The Social Security Administration (SSA) announced key numbers that affect workers and retirees for 2021 – a substantial increase in the taxable wage base for workers and a minimal increase in benefits for retirees. The Social Security Wage Base, which is the maximum amount of earnings subject to Social Security tax, will rise 3.7% to $142,800 up from $137,700 this year. That means the maximum Social Security tax per worker making at least $142,800 will be $17,707.20 – or a maximum $8,853.60 withheld from a highly paid employee’s 2021 paycheck. Workers and their employers each pay 6.2% of the Social Security tax; the self-employed pay both sides of the tax.

For retirees, a key number is a cost-of-living adjustment (COLA). For 2021, the SSA announced a 1.3% increase to monthly Social Security and Supplemental Security Income benefits. This is good news for the nearly 70 million Americans currently receiving benefits, though this ties for the second-lowest increase ever, trailing only the 0.3% increase passed along in 2017. For the average retiree, that translates to about $20 more a month ($1,543 annually) while the average benefit for a retired couple will grow $33 a month ($2,596 annually).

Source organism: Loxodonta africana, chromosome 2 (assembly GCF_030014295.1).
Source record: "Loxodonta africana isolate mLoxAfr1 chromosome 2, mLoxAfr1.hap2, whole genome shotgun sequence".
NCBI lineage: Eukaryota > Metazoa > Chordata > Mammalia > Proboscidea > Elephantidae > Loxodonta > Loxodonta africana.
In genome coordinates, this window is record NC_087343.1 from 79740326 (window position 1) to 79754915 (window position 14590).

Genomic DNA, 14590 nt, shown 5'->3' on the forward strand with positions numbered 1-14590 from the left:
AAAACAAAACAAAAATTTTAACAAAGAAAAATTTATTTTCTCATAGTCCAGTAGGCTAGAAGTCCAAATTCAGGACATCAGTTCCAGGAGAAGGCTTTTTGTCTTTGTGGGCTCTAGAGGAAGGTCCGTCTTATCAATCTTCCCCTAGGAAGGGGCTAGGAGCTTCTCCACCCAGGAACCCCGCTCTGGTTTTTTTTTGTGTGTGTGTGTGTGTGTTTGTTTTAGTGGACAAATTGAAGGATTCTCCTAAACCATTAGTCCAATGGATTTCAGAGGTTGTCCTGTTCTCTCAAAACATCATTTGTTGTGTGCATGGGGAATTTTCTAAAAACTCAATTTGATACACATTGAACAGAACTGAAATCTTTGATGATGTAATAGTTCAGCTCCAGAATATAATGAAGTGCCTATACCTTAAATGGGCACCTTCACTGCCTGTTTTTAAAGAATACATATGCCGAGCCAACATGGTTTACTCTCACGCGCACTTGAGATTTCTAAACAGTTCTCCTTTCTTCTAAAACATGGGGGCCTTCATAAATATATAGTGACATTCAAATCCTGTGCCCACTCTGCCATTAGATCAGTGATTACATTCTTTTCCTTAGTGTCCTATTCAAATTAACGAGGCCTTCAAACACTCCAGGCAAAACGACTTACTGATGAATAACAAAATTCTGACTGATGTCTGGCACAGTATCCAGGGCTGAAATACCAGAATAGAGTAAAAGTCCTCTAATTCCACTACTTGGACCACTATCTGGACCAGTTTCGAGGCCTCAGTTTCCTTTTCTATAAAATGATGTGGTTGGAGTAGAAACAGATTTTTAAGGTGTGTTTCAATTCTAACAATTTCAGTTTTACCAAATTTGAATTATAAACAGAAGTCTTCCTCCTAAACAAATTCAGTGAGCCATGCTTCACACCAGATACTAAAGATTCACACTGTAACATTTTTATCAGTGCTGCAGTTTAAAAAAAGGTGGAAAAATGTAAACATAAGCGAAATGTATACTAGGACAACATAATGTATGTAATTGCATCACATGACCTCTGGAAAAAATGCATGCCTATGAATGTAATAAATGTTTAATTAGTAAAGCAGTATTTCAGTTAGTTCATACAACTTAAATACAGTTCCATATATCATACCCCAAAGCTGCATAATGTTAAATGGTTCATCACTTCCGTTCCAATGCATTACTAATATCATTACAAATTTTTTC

The Treasury Department also published inflation-adjusted figures for retirement account savings effective January 1, 2021: 401(k) and 403(b) limits remain the same; traditional IRA contribution limits stay the same; but maximum contributions from all sources (employer and employee combined) will rise by $1,000.

The amount you can contribute to your 401(k) or similar workplace retirement plan will once again top off at $19,500. The catch-up contribution limit – for employees turning 50 or older anytime in 2021 – will remain at $6,500. The contribution amount for individual retirement accounts (IRAs) also remains the same at $6,000, with a $1,000 catch-up limit if you’re 50 or older.

Following is a table highlighting some common retirement plan limitations:

The Saver’s Tax Credit for low to moderate-income workers will reflect modest adjustments as well. The Saver’s Credit is a tax break that’s available to many people with modest incomes, offering a way for savers to make their money work harder for them. The credit is between 10%-50% of the individual’s eligible contribution up to $2,000. The limit for 2021 is $33,000 for singles, $49,500 for head of household, and $66,000 for married couples filing jointly.

Should you have any questions regarding the various limitations that apply to retirement plans, including some that are not included in the above table, please contact our Retirement Plan Services Team.